EMC VSPEX Blue: My take

Unless you have been living under a rock you have probably heard about EMC’s Hyper-converged platform announcement that occurred at VMware PEX. I failed to have a post ready to go out the day of announcement for a couple reasons. First I wanted to get some more info, while the team I am on at EMC has received several behind the scenes briefings and I have provided NDA briefs to partners, there are always changes between “projects” and “GA Products”. Before we get to the technical details a couple quick business points, VSPEX Blue will only be sold through EMC Channel partners and not through EMC direct. EMC is leveraging our distributors to configure and quote pricing to partners for the end user sales. This means that I am not privy to, nor will I be discussing pricing in this blog post. With that out of the way let’s get to the meat of this.

VSPEXBLUEI previously posted about Project Mystic, which was the code name for VSPEX Blue. The solution is based off of VMware’s EVO:Rail platform and leverages EMC whitebox nodes that are the same being used in our Elastic Cloud Storage (ECS) box.

Each appliance is 2U and contains 4 nodes; each node has the following HW footprint:


  • 2x Intel Ivy Bridge E5-2620 V2 (12 cores, 2.1 Ghz)
  • 2x 10GbE BaseT or SFP+
  • 1x 1GbE Lights Out Management
  • 2 Memory Configs 128Gb (8x16GB 1666MHz DIMMS) or 192GB (6x32GB 1333MHz DIMMs)
  • 3x 1.2TB 2.5” 10k RPM SASHDD
  • 1x 400GB 2.5” SAS SSD (VSAN Cache)
  • 1x 32GB SLC SATADOM (ESXi Boot Image)

Storage wise this works out to 14.4TB (RAW), with an N+1 VSAN sees a 50% overhead so we will see ~7TB usable.

Since EVO:Rail is an OEM only solution each manufacturer is given some license to get creative with it. This is where I think EMC sets itself apart from the competition. VSPEX Blue Manager is an installed component that allows for HW\SW and VM management. It’s a bit of a buff job on the EVO:Rail manager that was shown at VMworld last year. In addition EMC is wrapping 3 yrs HW\SW support around each appliance, with a single vendor to throttle if something happens. So you pick up the line and talk to the Award winning support team at EMC.

Of course since it is EVO:Rail you also get vSphere Enterprise + licenses for every node purchased, a vCenter License, and a Log Insight license.

But like any good evangelist I would be remiss if I didn’t say but wait there’s more. With each 2U appliance you also get 15 VM licenses for Recover Point for Virtual Machines (RP4VMs), and 10Tb of Cloud Array cloud based storage. As well you will have access to the VSPEX Blue App Store where EMC will be publishing more downloadable goodness as well as license and support management capabilities.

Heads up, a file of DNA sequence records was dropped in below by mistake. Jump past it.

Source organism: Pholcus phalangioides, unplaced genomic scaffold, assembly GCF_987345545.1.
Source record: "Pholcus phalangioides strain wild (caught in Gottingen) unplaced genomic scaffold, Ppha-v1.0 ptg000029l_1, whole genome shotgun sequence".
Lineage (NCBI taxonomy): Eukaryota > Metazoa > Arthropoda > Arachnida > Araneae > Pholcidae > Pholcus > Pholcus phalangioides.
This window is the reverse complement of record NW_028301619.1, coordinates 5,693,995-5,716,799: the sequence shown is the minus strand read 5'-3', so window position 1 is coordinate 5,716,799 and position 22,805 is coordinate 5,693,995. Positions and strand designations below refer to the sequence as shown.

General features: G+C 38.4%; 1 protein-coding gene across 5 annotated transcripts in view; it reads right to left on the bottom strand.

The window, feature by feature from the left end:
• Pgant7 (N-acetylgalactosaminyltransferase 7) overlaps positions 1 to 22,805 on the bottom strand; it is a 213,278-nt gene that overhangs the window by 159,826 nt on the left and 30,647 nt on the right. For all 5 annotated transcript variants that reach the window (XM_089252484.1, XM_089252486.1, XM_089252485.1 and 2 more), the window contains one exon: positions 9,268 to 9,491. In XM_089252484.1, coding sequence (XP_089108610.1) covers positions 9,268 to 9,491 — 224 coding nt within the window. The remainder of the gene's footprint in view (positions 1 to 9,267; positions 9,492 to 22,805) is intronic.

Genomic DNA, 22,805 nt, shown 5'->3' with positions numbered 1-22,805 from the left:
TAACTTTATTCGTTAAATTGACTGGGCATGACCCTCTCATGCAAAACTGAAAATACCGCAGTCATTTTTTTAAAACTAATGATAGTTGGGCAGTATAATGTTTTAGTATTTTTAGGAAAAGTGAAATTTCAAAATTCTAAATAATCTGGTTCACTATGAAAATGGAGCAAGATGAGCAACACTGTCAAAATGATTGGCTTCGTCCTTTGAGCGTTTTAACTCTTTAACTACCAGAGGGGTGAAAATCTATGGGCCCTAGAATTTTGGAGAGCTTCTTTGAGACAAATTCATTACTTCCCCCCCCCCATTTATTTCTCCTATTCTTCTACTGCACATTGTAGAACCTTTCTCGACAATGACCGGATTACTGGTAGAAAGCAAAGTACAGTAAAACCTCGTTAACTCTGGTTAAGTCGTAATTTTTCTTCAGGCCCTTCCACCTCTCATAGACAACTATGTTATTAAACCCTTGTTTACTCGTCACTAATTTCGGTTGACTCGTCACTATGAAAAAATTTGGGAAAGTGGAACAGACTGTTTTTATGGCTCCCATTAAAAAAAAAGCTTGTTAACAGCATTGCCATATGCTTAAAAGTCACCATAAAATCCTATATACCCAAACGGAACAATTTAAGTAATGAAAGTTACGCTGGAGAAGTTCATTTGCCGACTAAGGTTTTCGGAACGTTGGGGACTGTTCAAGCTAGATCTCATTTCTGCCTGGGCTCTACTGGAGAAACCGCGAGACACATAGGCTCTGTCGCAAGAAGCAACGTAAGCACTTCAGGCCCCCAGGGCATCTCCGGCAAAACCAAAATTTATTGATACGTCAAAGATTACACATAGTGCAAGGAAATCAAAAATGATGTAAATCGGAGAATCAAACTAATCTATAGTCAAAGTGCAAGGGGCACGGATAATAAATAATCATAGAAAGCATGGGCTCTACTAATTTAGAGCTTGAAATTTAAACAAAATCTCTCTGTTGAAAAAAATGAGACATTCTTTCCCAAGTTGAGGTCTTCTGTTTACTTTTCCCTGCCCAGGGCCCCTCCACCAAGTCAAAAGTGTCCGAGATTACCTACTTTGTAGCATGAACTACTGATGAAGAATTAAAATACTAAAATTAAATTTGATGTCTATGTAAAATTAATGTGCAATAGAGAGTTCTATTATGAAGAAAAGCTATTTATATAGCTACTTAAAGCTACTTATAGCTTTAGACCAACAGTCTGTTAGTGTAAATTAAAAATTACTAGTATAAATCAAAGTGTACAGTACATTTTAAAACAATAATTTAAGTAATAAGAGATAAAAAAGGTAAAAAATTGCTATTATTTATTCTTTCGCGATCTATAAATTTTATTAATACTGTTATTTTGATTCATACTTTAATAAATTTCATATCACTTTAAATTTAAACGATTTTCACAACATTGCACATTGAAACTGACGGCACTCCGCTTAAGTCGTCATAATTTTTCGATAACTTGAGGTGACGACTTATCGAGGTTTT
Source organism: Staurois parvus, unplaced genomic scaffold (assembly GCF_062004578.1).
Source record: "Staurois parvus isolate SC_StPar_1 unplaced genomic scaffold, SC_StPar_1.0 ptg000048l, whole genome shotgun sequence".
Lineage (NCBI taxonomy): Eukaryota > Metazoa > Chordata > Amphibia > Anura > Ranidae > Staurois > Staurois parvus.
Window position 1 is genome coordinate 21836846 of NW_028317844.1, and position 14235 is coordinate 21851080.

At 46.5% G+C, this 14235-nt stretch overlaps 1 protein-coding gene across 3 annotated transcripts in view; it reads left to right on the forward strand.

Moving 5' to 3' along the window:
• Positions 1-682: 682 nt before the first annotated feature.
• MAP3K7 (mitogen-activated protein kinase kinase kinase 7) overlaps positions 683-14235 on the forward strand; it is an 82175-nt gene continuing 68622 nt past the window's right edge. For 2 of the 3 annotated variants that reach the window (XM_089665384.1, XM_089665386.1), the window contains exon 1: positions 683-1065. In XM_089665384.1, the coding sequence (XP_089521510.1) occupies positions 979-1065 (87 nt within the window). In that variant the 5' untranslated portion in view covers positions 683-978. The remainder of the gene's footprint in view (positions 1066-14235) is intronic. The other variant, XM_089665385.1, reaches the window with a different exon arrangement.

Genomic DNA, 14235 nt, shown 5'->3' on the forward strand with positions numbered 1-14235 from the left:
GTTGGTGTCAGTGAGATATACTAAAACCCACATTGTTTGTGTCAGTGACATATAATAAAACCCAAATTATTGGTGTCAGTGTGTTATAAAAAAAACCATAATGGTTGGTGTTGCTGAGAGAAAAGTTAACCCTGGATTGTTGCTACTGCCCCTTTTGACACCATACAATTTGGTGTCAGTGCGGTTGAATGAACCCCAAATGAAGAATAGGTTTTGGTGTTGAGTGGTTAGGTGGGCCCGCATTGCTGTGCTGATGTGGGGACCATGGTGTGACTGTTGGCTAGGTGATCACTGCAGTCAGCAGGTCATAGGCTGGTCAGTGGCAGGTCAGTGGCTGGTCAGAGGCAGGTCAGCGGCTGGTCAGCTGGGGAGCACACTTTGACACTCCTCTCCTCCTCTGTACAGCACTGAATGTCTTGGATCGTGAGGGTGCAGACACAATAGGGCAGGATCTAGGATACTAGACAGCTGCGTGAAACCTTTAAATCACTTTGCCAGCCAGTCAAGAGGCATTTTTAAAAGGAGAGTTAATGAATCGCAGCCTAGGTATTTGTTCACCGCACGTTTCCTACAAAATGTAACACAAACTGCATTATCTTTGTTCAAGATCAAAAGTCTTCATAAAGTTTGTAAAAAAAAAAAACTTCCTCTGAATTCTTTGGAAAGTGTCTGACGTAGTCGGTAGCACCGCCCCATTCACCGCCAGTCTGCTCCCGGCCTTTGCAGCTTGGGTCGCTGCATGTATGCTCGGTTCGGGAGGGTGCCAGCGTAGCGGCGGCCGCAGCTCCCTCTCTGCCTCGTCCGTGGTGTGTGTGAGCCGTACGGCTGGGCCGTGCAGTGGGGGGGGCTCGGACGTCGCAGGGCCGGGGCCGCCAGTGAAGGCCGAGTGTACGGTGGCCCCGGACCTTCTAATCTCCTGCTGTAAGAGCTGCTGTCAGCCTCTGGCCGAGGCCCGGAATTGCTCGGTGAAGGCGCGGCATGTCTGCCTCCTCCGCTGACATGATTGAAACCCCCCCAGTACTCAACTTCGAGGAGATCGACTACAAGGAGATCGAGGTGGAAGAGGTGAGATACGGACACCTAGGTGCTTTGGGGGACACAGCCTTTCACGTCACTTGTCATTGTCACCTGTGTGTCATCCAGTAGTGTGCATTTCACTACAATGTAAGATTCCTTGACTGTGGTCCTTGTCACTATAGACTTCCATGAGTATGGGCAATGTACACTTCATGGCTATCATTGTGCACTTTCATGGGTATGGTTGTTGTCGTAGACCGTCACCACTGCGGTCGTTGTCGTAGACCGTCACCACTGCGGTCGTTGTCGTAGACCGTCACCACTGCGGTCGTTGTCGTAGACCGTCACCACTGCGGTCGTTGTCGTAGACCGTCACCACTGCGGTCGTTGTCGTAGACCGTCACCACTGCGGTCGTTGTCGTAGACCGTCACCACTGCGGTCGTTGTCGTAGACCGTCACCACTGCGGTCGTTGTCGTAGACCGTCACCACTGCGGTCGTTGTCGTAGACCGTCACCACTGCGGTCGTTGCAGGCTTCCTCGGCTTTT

So what’s the catch, well at GA VSPEX Blue will only scale to 4 appliances, that’s nodes for the math impaired. It is only scalable in 2U appliance form factor, which means if you need to add another node you are going +1 appliance. That shouldn’t scare anyone though because odds are with this type of platform that you will quickly leverage the remaining capacity. At GA Horizon View licenses will be sold separately though this isn’t different than any other Hyper Converged platform on the market today, and Horizon licenses can be added via a la carte to not include the ESXi licenses that are bundled with the suite. Lastly, it’s a matter of economics at scale, not that I am bashing Hyper Converged mind you but the inevitable issue is the need to scale storage or compute independently. Cloud Array helps to answer part of that but the other side may need to burst into vCloud Air or other cloud compute structures.

Cloud Array is a cool feature that enables us to provide Block/File and File services through a virtual appliance that connects to a variety of service providers and can also be configured to leverage IP based storage within a data center. With Cloud Array’s dynamic disk cache latency and maintenance consistencies are also handled ensuring consistent performance.

In addition to all of this EMC’s backup and recovery solutions like Avamar and Data Domain will work seamlessly with VSPEX Blue to ensure data integrity, and couple that with the Recover Point for VMs and you get a sweet replication and DR solution for the appliance deployment.

This platform has a pretty awesome future too, with plans to double the number of appliances in a clustered group and continual additions to the VSPEX Blue app marketplace. I still think this is a limited use case market based on scale, I can see this as a ROBO (remote office\branch office) deployment, small VDI solutions (GA has a 1000 Desktop max per 4 appliance cluster), or for small VMware environments, maybe tactical use cases as well for governments and first responders. With that said EVO:Rack has a lot of promise but I can’t\won’t get into that until around VMworld this year.

So what do you think about VSPEX Blue?